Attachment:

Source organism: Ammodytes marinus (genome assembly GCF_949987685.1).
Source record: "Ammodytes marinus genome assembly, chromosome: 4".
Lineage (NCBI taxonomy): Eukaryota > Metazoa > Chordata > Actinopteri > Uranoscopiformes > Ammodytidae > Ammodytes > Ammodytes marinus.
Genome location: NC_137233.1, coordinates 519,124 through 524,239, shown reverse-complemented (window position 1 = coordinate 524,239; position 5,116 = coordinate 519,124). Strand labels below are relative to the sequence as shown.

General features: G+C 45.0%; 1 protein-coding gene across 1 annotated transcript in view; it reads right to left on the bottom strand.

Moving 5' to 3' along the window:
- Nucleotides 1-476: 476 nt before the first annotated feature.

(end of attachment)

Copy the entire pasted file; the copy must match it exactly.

Source organism: Ammodytes marinus (genome assembly GCF_949987685.1).
Source record: "Ammodytes marinus genome assembly, chromosome: 4".
Lineage (NCBI taxonomy): Eukaryota > Metazoa > Chordata > Actinopteri > Uranoscopiformes > Ammodytidae > Ammodytes > Ammodytes marinus.
Genome location: NC_137233.1, coordinates 519,124 through 524,239, shown reverse-complemented (window position 1 = coordinate 524,239; position 5,116 = coordinate 519,124). Strand labels below are relative to the sequence as shown.

General features: G+C 45.0%; 1 protein-coding gene across 1 annotated transcript in view; it reads right to left on the bottom strand.

Moving 5' to 3' along the window:
- Nucleotides 1-476: 476 nt before the first annotated feature.